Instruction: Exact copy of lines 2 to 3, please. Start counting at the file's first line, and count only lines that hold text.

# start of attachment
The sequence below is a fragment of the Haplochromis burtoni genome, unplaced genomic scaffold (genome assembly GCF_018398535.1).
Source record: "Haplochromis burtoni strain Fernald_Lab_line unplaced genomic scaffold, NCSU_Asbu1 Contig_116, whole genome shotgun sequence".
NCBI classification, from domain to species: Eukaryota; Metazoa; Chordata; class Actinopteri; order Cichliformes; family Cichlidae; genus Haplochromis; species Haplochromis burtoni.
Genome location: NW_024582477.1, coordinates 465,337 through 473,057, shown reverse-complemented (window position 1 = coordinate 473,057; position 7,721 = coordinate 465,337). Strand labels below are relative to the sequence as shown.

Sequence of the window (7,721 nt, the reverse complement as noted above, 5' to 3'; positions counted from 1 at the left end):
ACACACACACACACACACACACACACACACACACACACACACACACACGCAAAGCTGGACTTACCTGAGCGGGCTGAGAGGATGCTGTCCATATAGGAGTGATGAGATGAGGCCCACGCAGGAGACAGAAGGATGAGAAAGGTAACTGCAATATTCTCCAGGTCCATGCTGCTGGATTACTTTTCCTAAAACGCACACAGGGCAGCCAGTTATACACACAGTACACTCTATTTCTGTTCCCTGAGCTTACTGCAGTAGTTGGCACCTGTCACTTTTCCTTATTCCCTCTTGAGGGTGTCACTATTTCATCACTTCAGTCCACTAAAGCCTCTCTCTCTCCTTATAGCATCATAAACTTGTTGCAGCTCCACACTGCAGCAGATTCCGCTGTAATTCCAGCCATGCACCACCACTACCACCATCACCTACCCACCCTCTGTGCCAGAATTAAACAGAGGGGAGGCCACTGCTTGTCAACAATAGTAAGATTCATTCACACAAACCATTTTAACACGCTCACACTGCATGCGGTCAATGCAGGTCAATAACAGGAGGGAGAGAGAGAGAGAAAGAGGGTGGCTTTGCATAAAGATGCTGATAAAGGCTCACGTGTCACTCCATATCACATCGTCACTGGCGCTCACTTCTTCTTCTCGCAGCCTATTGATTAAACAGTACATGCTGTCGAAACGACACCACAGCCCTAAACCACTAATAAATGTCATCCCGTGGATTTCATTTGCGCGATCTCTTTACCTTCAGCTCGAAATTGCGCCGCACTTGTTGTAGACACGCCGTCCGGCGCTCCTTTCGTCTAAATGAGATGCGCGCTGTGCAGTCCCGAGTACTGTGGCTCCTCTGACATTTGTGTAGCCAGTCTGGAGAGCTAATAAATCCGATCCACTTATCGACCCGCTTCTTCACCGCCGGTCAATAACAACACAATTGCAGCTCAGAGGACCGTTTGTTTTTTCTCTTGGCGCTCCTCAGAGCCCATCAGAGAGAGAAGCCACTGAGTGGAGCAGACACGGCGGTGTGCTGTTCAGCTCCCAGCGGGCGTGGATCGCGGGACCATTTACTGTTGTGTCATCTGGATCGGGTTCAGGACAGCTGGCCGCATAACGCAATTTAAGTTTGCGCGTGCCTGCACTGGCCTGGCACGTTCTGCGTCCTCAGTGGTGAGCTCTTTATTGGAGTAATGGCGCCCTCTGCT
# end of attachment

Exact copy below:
Source record: "Haplochromis burtoni strain Fernald_Lab_line unplaced genomic scaffold, NCSU_Asbu1 Contig_116, whole genome shotgun sequence".
NCBI classification, from domain to species: Eukaryota; Metazoa; Chordata; class Actinopteri; order Cichliformes; family Cichlidae; genus Haplochromis; species Haplochromis burtoni.